To analyze this point, we compute the value of X for each individual cluster in our sample by using the relationship between the Compton parameter and the Xray bolometric luminosity given above. Table 3 reports the values of X calculated for the considered clusters assuming the previous βmodel. The error in X is calculated from the error in the luminosity and the Compton parameter. It is given by (32)It is interesting that the analysis presented in this paper can provide a barometric test of the overall pressure structure in galaxy clusters that can also be useful for future studies.
Fig. 5
Behavior of the pressure ratio X as a function of the cluster Xray bolometric luminosity for the cluster sample. The best fit curve is shown by the solid red line. 
Clusters name and their corresponding calculated X parameters.
Figure 5 shows the correlation of the values of X with both the Compton parameter and with the bolometric Xray luminosity of each cluster. The data and our estimate for X show that there is a clear decreasing trend of the pressure ratio X with both the cluster Xray luminosity and with the integrated Compton parameter indicating that lowL_{X} (mass) cluster hosting RHs require a larger ratio of the nonthermal to thermal pressure ratio. We fit the X − L_{X} relation in Fig. 5 by assuming a powerlaw form (33)and we obtain bestfit values of ξ = 0.96 ± 0.16 and log Q = 43.49 ± 7.09. The bestfit curve with these parameters is also shown in Fig. 5. A (with 17 d.o.f.) is obtained in the case of , while a value (with 18 d.o.f.) is obtained in the case X = const. This shows that the behavior is statistically significative: in fact, the probability of having a that is larger than 1.14 (1.56) with 17 (18) d.o.f. is 0.307 (0.061). The bestfit value of the exponent ξ = 0.96 is different from 0 at the 6 sigma confidence level.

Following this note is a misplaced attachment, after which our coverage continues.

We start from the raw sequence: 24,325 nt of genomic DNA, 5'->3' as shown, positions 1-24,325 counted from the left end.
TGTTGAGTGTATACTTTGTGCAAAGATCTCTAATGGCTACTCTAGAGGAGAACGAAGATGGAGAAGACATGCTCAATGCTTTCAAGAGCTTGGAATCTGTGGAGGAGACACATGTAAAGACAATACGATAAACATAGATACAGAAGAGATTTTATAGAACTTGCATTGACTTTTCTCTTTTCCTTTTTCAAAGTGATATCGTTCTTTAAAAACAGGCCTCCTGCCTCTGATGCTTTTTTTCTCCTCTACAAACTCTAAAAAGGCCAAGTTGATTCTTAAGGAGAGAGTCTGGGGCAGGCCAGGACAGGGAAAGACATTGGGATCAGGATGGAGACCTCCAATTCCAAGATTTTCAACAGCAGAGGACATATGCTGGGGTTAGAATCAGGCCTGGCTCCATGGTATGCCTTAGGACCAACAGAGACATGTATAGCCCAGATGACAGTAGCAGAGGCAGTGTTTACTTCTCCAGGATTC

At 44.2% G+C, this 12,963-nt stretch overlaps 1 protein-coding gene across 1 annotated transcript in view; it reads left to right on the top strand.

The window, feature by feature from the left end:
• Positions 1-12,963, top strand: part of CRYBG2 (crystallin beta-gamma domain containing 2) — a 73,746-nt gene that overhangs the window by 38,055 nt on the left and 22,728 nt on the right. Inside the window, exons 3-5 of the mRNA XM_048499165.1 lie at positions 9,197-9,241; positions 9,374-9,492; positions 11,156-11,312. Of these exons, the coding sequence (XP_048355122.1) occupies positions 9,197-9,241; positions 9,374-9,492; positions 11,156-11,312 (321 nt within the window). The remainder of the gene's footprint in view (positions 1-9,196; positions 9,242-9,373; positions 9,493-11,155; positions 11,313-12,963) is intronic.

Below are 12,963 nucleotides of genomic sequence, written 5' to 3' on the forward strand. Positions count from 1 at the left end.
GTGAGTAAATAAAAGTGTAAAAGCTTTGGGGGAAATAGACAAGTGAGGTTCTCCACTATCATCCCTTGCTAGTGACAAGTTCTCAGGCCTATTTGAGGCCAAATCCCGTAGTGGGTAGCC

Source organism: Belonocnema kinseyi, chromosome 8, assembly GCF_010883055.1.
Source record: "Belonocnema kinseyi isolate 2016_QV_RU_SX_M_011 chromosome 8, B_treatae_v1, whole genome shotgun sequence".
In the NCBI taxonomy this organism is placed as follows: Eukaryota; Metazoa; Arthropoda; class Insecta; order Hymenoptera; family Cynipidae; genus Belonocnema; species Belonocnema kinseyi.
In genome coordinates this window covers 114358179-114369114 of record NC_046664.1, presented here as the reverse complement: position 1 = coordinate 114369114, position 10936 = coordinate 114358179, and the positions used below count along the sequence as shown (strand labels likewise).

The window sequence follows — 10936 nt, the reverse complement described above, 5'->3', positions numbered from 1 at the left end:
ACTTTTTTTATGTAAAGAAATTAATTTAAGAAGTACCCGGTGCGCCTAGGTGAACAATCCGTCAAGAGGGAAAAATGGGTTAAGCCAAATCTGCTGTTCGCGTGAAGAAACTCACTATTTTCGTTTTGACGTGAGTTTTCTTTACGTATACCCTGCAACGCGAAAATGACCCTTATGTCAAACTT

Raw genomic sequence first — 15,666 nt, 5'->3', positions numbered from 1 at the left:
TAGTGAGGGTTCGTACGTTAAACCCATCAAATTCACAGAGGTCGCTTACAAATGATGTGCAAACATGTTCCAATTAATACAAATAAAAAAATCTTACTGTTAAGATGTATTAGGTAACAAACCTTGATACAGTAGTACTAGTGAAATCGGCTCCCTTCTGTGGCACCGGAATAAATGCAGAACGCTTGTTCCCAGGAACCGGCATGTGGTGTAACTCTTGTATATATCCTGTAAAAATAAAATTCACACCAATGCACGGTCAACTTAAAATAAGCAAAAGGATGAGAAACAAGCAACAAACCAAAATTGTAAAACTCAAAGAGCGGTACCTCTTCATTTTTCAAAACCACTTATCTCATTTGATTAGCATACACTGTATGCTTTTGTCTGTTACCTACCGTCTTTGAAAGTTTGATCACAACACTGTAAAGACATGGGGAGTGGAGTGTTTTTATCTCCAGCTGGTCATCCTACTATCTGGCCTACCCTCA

For the sake of completeness, we also show in Fig. 6 the correlation between the total pressure ratio 1 + X and L_{X} that is fitted with a powerlaw of the form with bestfit values ξ′ = 0.38 ± 0.05 and log Q′ = 17.50 ± 2.49. Analogously, we find that a (with 17 d.o.f.) is obtained in the case of , while a value (with 18 d.o.f.) is obtained in the case (1 + X) =const. Also, in this case, we find that the decrease of 1 + X with the cluster Xray luminosity is statistically significant: the probability of having a that is larger than 1.00 (1.33) with 17 (18) d.o.f. is 0.454 (0.157).
Fig. 6
Behavior of the total pressure ratio 1 + X as a function of the cluster Xray bolometric luminosity for the cluster sample. The bestfit curve is shown by the solid red line. 
Fig. 7
Behavior of the pressure ratio X as a function of the cluster β parameter (upper panel) and as a function of the parameter λ (lower panel) for some of the RH clusters in our list. 
We then calculate our theoretical prediction for the Y_{sph,R500} − L_{X} relation, using the previous relation and indeed we find a better agreement of the cluster formation model with the available data for our sample of RH clusters (see Fig. 8). This is confirmed by the reduced χ^{2} analysis. We have calculated the values of the in two cases: a constant value of X and the case in which we insert the relation , as it results from our analysis of the extended sample of clusters we consider after the Planck SZ catalog release. The for the case with a varying X, i.e., using the best fit , is 0.96 (with 17 d.o.f.), while it is 0.86 (with 18 d.o.f.) in the case in which X = const. This indicates that the fit to the data with a value of X decreasing with the cluster Xray luminosity is able to reproduce the correlation of the data better than in the case X = const., thus bringing consistency and robustness to our analysis and results.
Our result indicates that the existence of a nonthermal pressure in RH clusters with the ratio X = P_{non − th}/P_{th} which decreases with cluster Xray luminosity (or mass) is able to recover the consistency between the theoretical model for cluster formation and the presence of RHs in clusters.
Fig. 8
Bestfit line to the data (solid blue) together with the associated uncertainties in the slope and intercept (dashed cyan) and the theoretical expectation (solid red curve). The relation was used in the theoretical prediction shown by the solid red curve. The dashed green line is the theoretical prediction for X = const. 
Figure 9 shows the theoretical prediction for the Y_{sph,R500} − L_{X} relation using the bestfit correlation between the total pressure ratio and the bolometric Xray luminosity, .
Fig. 9